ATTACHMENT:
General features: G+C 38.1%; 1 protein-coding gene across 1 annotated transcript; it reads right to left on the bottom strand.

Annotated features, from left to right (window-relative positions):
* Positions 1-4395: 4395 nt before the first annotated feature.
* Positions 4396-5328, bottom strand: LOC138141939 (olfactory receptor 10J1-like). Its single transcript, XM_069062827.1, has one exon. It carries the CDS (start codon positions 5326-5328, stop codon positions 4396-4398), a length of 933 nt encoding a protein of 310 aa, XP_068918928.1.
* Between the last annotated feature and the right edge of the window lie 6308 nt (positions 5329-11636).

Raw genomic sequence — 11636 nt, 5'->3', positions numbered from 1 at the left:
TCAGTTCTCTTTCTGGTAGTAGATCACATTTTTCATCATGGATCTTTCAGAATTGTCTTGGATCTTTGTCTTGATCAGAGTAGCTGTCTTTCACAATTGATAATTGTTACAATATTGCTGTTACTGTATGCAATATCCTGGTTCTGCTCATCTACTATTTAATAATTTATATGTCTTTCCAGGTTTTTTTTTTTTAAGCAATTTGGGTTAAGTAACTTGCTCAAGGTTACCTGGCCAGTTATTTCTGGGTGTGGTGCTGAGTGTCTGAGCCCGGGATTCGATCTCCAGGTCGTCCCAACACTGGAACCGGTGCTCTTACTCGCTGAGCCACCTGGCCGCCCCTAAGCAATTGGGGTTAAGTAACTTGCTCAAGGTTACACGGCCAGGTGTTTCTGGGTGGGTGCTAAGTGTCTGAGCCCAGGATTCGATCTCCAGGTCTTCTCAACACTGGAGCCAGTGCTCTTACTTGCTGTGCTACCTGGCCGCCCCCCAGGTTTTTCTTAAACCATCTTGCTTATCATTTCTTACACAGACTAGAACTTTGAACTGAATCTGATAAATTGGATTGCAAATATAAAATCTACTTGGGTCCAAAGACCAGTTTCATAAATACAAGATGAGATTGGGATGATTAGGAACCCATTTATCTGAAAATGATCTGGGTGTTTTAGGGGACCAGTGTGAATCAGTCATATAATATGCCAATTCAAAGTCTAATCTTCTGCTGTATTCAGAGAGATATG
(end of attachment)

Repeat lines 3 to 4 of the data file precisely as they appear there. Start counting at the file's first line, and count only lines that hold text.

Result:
* Positions 1-4395: 4395 nt before the first annotated feature.
* Positions 4396-5328, bottom strand: LOC138141939 (olfactory receptor 10J1-like). Its single transcript, XM_069062827.1, has one exon. It carries the CDS (start codon positions 5326-5328, stop codon positions 4396-4398), a length of 933 nt encoding a protein of 310 aa, XP_068918928.1.